Scientists Preserve 10,000‑Year‑Old Ice As ‘Climate Memory’ For the Future


Jun 18, 2021


Image Credit: Pixabay

Scientists recently extracted the oldest ice in the Alps region — in a bid to preserve the “climate memory” of the planet. The ice will be sent for storage in Antarctica after scientists perform an initial round of analysis on it.

The endeavor is part of an international project called “Ice Memory,” an initiative by French, Italian, and Swiss glaciologists. The team believes that this project is crucial because, by the end of the century, the Earth will lose a significant chunk of its glaciers to global warming. Preserving stacks of ancient ice, therefore, is the team’s way to ensure we don’t lose the scientific evidence these glaciers store. The ice core extracted by the team is argued to be key to understanding how the Earth’s climate has changed over the past 10,000 years.

“The mission was a success: the team obtained two ice cores over 80 meters [262 feet] deep from a very important site, which contains information on the climate of the last 10,000 years,” Carlo Barbante, a professor of analytical chemistry from the Ca’ Foscari University of Venice in Italy, said in a statement.

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Scientists believe that the exercise will be extremely useful for research into ways to address the ongoing climate crisis, which is slated to worsen with the passage of time. “Our climate is in a state of emergency… [and] to face this crisis, it is necessary to understand the causes and find possible solutions, so the research and teaching are necessary,” Tiziana Lippiello, Vice-Rector of the Ca’ Foscari University, told the media.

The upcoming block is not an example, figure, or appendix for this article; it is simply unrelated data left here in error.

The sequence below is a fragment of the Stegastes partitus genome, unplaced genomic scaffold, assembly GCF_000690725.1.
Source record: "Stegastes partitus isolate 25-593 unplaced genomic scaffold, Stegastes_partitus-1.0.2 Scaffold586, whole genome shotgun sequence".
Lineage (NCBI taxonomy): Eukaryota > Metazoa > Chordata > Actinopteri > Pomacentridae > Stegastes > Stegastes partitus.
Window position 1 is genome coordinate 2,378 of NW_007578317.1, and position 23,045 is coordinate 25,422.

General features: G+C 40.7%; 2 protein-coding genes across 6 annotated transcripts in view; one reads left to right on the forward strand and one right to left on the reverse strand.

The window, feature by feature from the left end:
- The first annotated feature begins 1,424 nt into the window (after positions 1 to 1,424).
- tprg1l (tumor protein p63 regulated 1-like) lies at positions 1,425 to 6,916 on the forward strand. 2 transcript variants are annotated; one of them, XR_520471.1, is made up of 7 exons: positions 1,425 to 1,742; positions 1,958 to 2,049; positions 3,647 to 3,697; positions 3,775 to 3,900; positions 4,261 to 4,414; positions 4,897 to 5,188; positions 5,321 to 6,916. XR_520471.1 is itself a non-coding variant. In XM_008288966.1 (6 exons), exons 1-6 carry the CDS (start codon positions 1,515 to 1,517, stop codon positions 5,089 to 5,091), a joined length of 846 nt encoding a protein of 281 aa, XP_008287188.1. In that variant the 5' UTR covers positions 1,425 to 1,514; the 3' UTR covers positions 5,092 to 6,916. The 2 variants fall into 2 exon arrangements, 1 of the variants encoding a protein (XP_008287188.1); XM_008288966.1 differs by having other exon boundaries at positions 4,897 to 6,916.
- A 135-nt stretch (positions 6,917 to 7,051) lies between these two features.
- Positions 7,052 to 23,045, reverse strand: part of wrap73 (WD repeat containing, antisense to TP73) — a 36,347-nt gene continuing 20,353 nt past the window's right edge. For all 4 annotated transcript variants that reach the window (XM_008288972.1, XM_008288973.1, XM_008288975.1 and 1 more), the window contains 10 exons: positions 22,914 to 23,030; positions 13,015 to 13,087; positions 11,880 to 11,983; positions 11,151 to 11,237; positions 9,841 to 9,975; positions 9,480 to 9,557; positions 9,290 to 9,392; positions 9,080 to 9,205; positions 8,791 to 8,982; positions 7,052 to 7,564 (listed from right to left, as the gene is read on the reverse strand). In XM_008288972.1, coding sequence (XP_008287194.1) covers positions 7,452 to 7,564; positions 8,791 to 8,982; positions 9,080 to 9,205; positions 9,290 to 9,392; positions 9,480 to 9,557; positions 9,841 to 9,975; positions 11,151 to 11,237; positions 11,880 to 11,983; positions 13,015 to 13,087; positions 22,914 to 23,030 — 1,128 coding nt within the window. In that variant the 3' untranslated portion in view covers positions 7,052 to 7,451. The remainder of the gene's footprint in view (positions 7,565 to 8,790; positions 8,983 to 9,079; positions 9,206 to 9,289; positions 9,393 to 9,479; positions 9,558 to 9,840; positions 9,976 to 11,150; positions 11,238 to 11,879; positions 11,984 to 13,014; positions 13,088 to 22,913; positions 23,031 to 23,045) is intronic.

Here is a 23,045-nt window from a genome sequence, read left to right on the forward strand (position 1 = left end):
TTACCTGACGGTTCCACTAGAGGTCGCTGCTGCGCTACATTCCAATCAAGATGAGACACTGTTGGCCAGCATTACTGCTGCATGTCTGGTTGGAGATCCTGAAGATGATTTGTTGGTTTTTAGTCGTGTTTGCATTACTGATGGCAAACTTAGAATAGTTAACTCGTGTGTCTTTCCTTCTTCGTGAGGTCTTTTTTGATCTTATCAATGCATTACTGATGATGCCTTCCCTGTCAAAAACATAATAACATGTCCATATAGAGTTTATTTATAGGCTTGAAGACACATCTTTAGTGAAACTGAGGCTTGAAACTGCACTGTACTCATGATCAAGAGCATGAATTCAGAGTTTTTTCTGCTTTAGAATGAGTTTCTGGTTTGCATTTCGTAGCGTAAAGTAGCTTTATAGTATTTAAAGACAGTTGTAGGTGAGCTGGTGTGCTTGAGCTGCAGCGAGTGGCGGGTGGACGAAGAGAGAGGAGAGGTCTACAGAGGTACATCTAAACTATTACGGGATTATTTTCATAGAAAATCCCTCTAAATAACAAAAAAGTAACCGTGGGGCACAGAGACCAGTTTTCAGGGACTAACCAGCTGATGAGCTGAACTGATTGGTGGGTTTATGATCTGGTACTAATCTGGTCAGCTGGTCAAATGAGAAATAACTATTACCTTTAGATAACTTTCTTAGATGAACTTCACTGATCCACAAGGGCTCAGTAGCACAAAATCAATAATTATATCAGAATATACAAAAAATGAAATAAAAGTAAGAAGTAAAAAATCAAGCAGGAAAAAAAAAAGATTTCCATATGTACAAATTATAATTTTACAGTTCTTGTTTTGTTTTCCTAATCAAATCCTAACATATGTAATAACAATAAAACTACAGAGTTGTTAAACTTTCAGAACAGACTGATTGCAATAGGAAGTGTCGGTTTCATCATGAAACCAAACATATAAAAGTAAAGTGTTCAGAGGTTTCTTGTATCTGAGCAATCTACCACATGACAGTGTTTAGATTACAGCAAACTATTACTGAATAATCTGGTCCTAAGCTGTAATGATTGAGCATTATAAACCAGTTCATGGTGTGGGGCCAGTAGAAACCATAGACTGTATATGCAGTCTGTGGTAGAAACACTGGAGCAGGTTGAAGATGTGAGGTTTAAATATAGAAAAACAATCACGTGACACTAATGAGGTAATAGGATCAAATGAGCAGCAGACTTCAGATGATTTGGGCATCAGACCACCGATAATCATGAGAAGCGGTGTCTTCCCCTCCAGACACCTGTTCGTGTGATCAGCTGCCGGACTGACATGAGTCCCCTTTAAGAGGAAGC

Reportedly, the process of extraction spanned five days and, according to Barbante, the scientists had to face “harsh weather conditions, with strong gusts of wind and snow” while making the extraction at a height of more than 14,764 feet on the Colle Gnifetti glacier located in the Swiss-Italian Alps. But the team believes the trouble was worth the end result.

“If we lost archives such as this one, we would lose the memory of how humankind has altered the atmosphere,” Fabio Trincardi, a marine geologist and geophysicist, affiliated with the National Research Council of Italy, noted, adding: “Let us try to preserve it for the future generations who will study it when we are no longer here.”


Written By Devrupa Rakshit

Devrupa Rakshit is an Associate Editor at The Swaddle. She is a lawyer by education, a poet by accident, a painter by shaukh, and autistic by birth. You can find her on Instagram @devruparakshit.


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